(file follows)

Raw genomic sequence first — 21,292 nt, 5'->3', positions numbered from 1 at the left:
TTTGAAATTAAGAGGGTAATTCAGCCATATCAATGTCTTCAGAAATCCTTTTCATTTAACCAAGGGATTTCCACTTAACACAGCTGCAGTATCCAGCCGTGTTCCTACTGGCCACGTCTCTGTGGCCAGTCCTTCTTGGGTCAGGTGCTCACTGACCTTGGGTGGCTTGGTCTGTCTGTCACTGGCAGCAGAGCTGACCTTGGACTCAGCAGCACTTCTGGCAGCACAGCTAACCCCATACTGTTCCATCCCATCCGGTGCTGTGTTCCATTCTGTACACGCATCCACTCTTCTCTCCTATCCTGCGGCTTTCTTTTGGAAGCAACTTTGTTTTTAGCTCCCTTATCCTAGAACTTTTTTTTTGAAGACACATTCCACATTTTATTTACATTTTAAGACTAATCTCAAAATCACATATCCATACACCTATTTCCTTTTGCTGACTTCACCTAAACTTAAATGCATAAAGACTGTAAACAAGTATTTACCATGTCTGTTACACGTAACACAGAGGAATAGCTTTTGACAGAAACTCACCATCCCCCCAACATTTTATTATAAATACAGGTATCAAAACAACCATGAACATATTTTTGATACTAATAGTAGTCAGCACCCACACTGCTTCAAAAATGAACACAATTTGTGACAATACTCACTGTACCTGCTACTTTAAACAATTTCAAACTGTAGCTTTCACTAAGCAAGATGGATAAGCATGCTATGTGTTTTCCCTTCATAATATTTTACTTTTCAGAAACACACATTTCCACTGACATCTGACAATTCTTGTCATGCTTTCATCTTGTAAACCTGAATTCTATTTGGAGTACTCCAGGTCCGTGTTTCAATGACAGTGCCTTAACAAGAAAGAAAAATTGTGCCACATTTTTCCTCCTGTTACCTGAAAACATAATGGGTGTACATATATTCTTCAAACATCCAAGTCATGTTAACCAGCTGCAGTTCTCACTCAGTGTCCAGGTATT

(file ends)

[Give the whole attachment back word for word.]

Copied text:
Raw genomic sequence first — 21,292 nt, 5'->3', positions numbered from 1 at the left:
TTTGAAATTAAGAGGGTAATTCAGCCATATCAATGTCTTCAGAAATCCTTTTCATTTAACCAAGGGATTTCCACTTAACACAGCTGCAGTATCCAGCCGTGTTCCTACTGGCCACGTCTCTGTGGCCAGTCCTTCTTGGGTCAGGTGCTCACTGACCTTGGGTGGCTTGGTCTGTCTGTCACTGGCAGCAGAGCTGACCTTGGACTCAGCAGCACTTCTGGCAGCACAGCTAACCCCATACTGTTCCATCCCATCCGGTGCTGTGTTCCATTCTGTACACGCATCCACTCTTCTCTCCTATCCTGCGGCTTTCTTTTGGAAGCAACTTTGTTTTTAGCTCCCTTATCCTAGAACTTTTTTTTTGAAGACACATTCCACATTTTATTTACATTTTAAGACTAATCTCAAAATCACATATCCATACACCTATTTCCTTTTGCTGACTTCACCTAAACTTAAATGCATAAAGACTGTAAACAAGTATTTACCATGTCTGTTACACGTAACACAGAGGAATAGCTTTTGACAGAAACTCACCATCCCCCCAACATTTTATTATAAATACAGGTATCAAAACAACCATGAACATATTTTTGATACTAATAGTAGTCAGCACCCACACTGCTTCAAAAATGAACACAATTTGTGACAATACTCACTGTACCTGCTACTTTAAACAATTTCAAACTGTAGCTTTCACTAAGCAAGATGGATAAGCATGCTATGTGTTTTCCCTTCATAATATTTTACTTTTCAGAAACACACATTTCCACTGACATCTGACAATTCTTGTCATGCTTTCATCTTGTAAACCTGAATTCTATTTGGAGTACTCCAGGTCCGTGTTTCAATGACAGTGCCTTAACAAGAAAGAAAAATTGTGCCACATTTTTCCTCCTGTTACCTGAAAACATAATGGGTGTACATATATTCTTCAAACATCCAAGTCATGTTAACCAGCTGCAGTTCTCACTCAGTGTCCAGGTATT